Self-organisation is a process in which pattern at the global level of a system emerges solely from numerous interactions among the lower-level components of the system. Moreover, the rules specifying interactions among the system’s components are executed using only local information, without reference to the global pattern. In short, the pattern is an emergent property of the system rather than a property imposed on the system by an external ordering influence. [….] Emergent properties are features of a system that arise unexpectedly from interactions among the system’s components. An emergent property cannot be understood simply by examining in isolation the properties of the system’s components, but requires a consideration of the interactions among the system’s components. It is important to point out that system components do not necessarily have to interact directly. [….] Individuals may interact indirectly if the behaviour of one individual modifies the environment and thus affects the behaviour of other individuals.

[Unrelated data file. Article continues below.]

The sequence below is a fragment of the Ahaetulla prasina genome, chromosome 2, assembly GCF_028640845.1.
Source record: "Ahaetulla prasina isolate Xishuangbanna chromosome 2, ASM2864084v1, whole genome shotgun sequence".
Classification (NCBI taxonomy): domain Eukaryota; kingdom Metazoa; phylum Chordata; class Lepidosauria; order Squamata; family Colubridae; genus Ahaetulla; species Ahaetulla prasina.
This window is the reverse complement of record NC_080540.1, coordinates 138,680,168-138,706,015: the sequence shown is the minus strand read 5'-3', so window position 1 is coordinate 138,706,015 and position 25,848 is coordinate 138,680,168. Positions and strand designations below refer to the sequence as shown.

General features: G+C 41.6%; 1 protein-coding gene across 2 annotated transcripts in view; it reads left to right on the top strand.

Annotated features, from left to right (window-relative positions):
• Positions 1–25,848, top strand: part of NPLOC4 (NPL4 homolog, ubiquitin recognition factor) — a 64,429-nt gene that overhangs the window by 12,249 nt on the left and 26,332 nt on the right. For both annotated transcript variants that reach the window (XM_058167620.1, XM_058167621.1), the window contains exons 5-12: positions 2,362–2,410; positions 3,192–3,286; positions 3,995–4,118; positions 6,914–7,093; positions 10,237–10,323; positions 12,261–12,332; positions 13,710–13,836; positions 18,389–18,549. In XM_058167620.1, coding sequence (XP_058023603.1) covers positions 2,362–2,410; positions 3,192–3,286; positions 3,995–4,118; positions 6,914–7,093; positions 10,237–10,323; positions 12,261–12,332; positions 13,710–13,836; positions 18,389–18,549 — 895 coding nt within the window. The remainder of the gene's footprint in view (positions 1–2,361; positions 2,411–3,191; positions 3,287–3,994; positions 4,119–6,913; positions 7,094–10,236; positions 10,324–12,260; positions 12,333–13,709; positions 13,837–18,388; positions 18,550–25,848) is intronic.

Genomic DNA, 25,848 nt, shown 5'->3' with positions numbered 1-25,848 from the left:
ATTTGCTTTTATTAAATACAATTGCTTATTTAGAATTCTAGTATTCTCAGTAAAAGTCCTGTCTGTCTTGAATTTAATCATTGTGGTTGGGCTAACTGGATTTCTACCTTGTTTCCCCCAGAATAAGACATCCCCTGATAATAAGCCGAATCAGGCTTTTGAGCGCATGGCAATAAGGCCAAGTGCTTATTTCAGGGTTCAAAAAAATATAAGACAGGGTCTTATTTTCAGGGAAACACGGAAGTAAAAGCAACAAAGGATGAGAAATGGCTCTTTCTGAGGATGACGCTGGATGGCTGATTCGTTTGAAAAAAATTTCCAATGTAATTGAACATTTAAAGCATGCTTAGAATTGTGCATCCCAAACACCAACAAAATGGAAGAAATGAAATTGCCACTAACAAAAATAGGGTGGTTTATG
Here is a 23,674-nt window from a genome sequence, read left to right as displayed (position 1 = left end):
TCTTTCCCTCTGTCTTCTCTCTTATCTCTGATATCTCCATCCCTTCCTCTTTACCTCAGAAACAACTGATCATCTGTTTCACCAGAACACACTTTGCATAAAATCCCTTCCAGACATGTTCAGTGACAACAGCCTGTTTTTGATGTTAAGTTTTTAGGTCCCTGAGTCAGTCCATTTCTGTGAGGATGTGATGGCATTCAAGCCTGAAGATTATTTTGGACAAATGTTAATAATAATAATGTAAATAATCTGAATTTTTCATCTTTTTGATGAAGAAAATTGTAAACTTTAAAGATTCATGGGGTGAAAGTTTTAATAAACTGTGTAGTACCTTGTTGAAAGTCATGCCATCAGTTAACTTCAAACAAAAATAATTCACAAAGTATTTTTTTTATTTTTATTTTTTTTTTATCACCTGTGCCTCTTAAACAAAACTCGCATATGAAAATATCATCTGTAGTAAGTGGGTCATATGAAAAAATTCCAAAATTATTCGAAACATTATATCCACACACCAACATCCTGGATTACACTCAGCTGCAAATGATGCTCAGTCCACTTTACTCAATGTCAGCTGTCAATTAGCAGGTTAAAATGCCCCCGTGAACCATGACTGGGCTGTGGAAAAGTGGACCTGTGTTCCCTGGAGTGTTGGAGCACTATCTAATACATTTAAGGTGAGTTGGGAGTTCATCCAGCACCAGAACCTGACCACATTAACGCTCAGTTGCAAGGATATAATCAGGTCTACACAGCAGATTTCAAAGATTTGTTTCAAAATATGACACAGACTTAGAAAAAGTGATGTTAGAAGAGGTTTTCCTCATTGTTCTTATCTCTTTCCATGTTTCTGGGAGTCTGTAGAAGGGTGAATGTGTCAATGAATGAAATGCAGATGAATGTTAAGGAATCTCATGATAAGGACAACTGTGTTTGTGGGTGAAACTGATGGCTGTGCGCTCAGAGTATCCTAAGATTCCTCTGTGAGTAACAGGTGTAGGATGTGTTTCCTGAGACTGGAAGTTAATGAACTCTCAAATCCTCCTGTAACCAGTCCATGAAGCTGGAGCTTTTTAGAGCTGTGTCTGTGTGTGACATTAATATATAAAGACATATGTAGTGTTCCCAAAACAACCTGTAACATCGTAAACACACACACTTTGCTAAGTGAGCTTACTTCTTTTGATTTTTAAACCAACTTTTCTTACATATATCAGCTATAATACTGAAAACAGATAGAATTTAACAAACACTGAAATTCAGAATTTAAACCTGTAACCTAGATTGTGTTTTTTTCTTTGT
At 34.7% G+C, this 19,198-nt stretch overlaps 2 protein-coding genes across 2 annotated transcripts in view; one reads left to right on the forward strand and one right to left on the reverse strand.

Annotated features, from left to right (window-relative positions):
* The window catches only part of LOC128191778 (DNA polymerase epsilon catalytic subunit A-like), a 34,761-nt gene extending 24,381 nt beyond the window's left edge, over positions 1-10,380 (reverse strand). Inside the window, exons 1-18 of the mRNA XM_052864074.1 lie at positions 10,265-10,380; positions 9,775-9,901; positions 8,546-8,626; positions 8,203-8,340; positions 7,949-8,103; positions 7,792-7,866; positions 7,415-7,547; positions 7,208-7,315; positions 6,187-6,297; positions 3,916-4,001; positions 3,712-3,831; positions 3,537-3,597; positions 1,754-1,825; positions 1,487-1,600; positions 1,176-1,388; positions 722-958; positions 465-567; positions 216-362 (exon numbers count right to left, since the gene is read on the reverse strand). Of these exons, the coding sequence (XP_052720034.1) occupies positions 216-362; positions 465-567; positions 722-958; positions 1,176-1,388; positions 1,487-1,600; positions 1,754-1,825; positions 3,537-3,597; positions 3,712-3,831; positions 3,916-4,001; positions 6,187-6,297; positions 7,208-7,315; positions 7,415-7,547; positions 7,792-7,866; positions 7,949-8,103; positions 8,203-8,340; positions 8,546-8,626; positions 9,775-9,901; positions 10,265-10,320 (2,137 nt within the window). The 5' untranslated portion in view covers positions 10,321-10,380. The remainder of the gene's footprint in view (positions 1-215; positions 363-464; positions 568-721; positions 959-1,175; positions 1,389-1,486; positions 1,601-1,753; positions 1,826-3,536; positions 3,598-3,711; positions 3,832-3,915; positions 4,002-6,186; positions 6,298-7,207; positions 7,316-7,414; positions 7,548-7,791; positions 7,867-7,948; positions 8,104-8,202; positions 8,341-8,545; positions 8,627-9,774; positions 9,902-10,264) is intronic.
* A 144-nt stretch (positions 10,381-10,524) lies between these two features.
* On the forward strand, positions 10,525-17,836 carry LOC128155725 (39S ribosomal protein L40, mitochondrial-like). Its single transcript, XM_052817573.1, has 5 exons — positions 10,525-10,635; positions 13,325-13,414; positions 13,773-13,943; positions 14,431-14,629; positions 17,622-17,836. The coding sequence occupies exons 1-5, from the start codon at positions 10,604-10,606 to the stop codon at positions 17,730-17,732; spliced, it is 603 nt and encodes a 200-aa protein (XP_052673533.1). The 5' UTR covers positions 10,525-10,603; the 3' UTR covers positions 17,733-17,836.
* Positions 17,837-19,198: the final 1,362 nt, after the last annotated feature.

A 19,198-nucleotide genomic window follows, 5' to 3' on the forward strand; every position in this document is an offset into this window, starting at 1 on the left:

Camazine S, Deneubourg J-L, Franks NR, Sneyd J, Theraulaz G, Bonabeau E (2003) Self-Organization in Biological Systems. Princeton University Press.